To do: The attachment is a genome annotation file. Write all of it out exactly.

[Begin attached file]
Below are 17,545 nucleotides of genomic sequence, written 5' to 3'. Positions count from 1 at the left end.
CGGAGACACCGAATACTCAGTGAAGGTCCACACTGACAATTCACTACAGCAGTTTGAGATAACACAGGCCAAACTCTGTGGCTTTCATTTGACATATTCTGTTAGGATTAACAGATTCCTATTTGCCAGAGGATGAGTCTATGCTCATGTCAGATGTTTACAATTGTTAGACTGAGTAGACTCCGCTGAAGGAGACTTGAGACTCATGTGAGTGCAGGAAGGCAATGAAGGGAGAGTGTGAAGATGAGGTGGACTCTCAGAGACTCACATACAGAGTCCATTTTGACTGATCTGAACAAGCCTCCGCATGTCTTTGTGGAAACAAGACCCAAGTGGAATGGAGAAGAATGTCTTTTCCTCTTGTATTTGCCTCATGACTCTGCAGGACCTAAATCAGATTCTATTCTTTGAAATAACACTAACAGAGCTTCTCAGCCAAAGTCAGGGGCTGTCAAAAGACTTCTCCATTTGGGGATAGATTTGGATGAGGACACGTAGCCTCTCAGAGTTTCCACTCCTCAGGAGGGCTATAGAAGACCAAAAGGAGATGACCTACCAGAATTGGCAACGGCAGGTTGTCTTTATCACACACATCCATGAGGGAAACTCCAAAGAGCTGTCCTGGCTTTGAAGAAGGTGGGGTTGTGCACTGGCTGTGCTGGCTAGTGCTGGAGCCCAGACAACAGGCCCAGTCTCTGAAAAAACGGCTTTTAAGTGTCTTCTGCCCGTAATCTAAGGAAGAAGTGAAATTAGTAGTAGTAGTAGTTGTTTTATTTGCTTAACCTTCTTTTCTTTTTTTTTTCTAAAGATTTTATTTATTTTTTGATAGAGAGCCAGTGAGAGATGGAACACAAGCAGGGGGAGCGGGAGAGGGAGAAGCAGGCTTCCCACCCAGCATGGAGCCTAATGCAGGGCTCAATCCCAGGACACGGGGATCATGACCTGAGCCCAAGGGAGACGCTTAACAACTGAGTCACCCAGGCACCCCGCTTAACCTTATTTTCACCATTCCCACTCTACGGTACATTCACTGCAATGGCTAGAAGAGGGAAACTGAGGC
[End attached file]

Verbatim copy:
Below are 17,545 nucleotides of genomic sequence, written 5' to 3'. Positions count from 1 at the left end.
CGGAGACACCGAATACTCAGTGAAGGTCCACACTGACAATTCACTACAGCAGTTTGAGATAACACAGGCCAAACTCTGTGGCTTTCATTTGACATATTCTGTTAGGATTAACAGATTCCTATTTGCCAGAGGATGAGTCTATGCTCATGTCAGATGTTTACAATTGTTAGACTGAGTAGACTCCGCTGAAGGAGACTTGAGACTCATGTGAGTGCAGGAAGGCAATGAAGGGAGAGTGTGAAGATGAGGTGGACTCTCAGAGACTCACATACAGAGTCCATTTTGACTGATCTGAACAAGCCTCCGCATGTCTTTGTGGAAACAAGACCCAAGTGGAATGGAGAAGAATGTCTTTTCCTCTTGTATTTGCCTCATGACTCTGCAGGACCTAAATCAGATTCTATTCTTTGAAATAACACTAACAGAGCTTCTCAGCCAAAGTCAGGGGCTGTCAAAAGACTTCTCCATTTGGGGATAGATTTGGATGAGGACACGTAGCCTCTCAGAGTTTCCACTCCTCAGGAGGGCTATAGAAGACCAAAAGGAGATGACCTACCAGAATTGGCAACGGCAGGTTGTCTTTATCACACACATCCATGAGGGAAACTCCAAAGAGCTGTCCTGGCTTTGAAGAAGGTGGGGTTGTGCACTGGCTGTGCTGGCTAGTGCTGGAGCCCAGACAACAGGCCCAGTCTCTGAAAAAACGGCTTTTAAGTGTCTTCTGCCCGTAATCTAAGGAAGAAGTGAAATTAGTAGTAGTAGTAGTTGTTTTATTTGCTTAACCTTCTTTTCTTTTTTTTTTCTAAAGATTTTATTTATTTTTTGATAGAGAGCCAGTGAGAGATGGAACACAAGCAGGGGGAGCGGGAGAGGGAGAAGCAGGCTTCCCACCCAGCATGGAGCCTAATGCAGGGCTCAATCCCAGGACACGGGGATCATGACCTGAGCCCAAGGGAGACGCTTAACAACTGAGTCACCCAGGCACCCCGCTTAACCTTATTTTCACCATTCCCACTCTACGGTACATTCACTGCAATGGCTAGAAGAGGGAAACTGAGGC